The black spruce is one of the defining species of the boreal forest. It is the tallest tree around and the raven loves to perch on top to spy out the surrounding territory. The gray jay also makes its home in the spruce. Scientists call the gray jay Perisoreus canadensis. Now there is a mouthful that tells me absolutely nothing unless I research it. No thanks, I prefer gray jay, which at least tells me what color the bird is. Its nickname is even better, camp robber. Now that is my kind of name. Apparently the little rascal steals from you if you leave your food out in camp. Why can’t scientists be practical like that?
The black spruce is home to squirrels, too. I saw a common squirrel in a spruce just last week. Anyway, he saw me and set up an angry chattering that made me stop to investigate. Maybe the squirrel had a nest, but she certainly wasn’t happy that I had entered her wood.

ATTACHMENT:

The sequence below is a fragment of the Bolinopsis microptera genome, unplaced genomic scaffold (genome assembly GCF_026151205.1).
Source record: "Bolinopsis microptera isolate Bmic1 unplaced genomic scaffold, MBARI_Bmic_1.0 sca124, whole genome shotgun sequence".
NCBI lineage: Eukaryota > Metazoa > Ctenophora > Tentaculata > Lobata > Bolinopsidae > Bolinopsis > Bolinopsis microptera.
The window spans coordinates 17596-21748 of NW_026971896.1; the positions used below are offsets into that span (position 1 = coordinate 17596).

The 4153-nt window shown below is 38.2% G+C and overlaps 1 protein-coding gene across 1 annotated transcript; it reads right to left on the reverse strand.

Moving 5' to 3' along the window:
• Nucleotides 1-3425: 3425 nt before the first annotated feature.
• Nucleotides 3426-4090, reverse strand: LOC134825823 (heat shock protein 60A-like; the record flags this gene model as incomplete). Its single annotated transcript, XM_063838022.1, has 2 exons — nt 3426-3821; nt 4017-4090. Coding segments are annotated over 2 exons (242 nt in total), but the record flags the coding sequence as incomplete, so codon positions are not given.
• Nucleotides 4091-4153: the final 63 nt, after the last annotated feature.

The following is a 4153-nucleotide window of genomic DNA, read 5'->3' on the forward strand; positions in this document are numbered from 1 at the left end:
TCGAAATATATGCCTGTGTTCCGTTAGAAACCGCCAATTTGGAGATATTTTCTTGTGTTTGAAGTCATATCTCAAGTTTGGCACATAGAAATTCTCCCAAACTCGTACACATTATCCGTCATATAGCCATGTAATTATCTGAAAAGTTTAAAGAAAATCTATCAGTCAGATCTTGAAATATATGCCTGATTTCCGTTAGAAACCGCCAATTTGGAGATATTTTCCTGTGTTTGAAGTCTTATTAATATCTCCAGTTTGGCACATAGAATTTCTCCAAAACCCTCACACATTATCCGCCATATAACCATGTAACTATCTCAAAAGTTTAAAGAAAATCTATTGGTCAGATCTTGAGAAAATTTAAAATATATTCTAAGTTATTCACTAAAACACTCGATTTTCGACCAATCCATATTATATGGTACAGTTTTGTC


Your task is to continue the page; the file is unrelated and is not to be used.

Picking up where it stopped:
What I like best about the spruce is its fragrance. I’ve mentioned it in several posts, but I never do find the words to do it justice. The spruce lends a sweetness and pungency to the air that is absolutely intoxicating. Winter time takes a heavy toll on the spruce and by spring they look ragged and colorless, but now that the temperatures have risen, new growth is restoring them to their summer beauty.
Alaskan natives use the spruce for firewood in winter and also for medicinal purposes. It is said that the new shoots make a good tea with antiseptic properties and that its gum is often used for chest complaints. Around here, Athabaskan lore recommends the pitch as a salve for sores and cuts.